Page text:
You Can Help as a Representative Payee



Social security card and American money dollar bills close up

By Kirk Larson
Social Security Washington Public Affairs Specialist

Do you have a loved one or friend who is unable to manage their Social Security benefits? If you handle the finances of someone who receives benefits from Social Security, or you know someone who may need help managing his or her benefits, you may want to consider applying to be a representative payee.

A representative payee is someone who receives Social Security or Supplemental Security Income (SSI) payments on behalf of a person not capable of managing the funds on his or her own. A representative payee makes sure an individual’s basic needs are met by using the money to provide food, clothing, and shelter for the person and saving any money left over in an interest-bearing account or via savings bonds for the beneficiary’s future needs.

As a representative payee, you must:

  • know the person’s needs so you can decide the best way to meet those needs with the benefits provided;
  • be responsible for letting Social Security know about any changes that may affect the person’s eligibility for benefits or the payment amount; and
  • complete a yearly report of how the funds were spent. (You can do this online).

If you know somebody who receives Social Security or SSI benefits who is not able to manage his or her own finances, the best thing you can do is become familiar with the responsibilities of a representative payee and consider becoming one.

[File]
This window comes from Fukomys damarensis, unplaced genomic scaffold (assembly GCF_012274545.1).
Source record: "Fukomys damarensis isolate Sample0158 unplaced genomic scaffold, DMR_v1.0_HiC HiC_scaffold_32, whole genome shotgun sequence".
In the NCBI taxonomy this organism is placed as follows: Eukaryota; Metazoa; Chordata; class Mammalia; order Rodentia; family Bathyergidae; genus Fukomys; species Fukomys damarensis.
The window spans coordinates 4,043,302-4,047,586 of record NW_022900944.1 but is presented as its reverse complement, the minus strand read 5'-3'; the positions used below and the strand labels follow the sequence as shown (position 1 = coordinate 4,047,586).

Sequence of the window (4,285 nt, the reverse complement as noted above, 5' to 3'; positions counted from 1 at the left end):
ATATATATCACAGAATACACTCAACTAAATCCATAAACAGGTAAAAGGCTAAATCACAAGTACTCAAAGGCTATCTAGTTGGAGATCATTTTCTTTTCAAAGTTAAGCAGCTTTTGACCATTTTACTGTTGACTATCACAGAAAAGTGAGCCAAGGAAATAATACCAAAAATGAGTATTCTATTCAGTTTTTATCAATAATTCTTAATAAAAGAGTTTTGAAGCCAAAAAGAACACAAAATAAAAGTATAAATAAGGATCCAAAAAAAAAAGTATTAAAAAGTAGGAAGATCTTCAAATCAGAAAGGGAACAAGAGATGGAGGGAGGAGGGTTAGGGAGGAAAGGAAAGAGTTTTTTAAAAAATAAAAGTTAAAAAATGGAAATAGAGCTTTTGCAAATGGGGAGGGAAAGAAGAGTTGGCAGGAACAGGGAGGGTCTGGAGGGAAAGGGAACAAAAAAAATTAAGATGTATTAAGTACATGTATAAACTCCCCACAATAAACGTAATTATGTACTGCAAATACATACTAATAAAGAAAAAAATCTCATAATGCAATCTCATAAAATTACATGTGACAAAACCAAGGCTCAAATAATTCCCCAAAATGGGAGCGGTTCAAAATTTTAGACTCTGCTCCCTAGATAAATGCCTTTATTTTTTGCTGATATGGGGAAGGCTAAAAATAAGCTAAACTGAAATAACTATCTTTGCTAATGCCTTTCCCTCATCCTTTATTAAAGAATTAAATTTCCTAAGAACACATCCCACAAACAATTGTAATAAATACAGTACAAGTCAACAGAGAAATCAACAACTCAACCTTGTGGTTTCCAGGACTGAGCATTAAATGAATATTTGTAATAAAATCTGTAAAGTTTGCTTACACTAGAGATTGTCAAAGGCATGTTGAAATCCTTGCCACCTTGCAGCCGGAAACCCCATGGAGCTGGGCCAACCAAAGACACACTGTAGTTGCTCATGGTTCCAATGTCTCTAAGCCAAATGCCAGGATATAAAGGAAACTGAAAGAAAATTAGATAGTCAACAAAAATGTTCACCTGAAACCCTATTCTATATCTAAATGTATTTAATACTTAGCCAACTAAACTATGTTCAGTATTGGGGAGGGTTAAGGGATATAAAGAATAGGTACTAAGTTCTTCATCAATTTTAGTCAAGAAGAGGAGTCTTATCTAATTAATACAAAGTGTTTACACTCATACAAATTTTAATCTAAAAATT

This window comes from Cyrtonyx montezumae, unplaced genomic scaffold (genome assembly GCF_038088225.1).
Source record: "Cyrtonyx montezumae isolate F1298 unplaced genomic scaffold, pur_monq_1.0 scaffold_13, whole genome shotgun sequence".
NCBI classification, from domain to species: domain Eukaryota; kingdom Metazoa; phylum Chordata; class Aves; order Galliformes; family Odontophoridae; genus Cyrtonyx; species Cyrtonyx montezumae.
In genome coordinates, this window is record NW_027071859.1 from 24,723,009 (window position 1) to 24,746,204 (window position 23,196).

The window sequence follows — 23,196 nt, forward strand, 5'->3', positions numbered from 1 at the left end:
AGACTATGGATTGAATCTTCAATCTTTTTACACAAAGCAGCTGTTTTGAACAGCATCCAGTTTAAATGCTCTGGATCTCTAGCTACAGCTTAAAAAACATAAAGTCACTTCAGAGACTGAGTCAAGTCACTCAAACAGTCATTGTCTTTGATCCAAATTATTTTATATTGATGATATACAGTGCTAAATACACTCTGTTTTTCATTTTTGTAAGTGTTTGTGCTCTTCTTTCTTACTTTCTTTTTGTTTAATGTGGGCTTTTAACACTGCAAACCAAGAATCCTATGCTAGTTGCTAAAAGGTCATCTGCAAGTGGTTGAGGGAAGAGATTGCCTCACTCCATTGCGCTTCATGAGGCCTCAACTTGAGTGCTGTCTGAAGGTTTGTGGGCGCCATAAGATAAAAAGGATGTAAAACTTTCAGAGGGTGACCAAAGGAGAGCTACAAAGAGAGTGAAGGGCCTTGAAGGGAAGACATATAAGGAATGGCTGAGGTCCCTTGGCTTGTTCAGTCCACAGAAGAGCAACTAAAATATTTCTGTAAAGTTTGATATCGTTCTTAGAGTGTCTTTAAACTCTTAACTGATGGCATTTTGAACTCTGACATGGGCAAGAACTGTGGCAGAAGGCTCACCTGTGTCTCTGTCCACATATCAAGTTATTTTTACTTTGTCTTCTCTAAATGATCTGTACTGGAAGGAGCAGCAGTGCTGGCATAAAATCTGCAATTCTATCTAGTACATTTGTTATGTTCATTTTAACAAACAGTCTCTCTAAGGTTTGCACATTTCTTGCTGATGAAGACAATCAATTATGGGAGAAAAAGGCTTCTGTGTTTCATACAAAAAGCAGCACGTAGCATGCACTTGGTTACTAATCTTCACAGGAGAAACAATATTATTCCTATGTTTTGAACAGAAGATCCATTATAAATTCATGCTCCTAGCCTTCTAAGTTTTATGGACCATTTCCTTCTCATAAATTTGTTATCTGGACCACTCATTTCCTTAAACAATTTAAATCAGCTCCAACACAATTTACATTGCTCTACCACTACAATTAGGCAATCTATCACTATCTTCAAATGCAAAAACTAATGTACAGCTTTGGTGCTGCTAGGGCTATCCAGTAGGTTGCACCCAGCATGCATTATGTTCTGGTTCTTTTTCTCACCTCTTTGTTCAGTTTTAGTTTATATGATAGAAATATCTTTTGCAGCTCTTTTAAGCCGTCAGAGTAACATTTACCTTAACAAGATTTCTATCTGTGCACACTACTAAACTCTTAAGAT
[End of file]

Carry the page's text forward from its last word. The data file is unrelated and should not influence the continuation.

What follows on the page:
Some people think that having Power of Attorney (POA) is the same as being a Representative Payee but it is not. POA is a legal process where one individual grants a third party the authority to transact certain business for that individual. It does not lessen the rights of the individual and does not usually grant the third party the right to manage the individual’s assets. The Social Security Administration (SSA) does not recognize POA for negotiating federal payments, including Social Security or SSI checks. You cannot use a POA to act on a person’s behalf with SSA.

To learn more, read A Guide For Representative Payees and When People Need Help Managing Their Money. Social Security will work with you to determine if a payee is needed and who would be best suited to act in that capacity.

Thank you to all of the caregivers out there. And, thank you for considering becoming a representative payee for someone in need.

 

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2018

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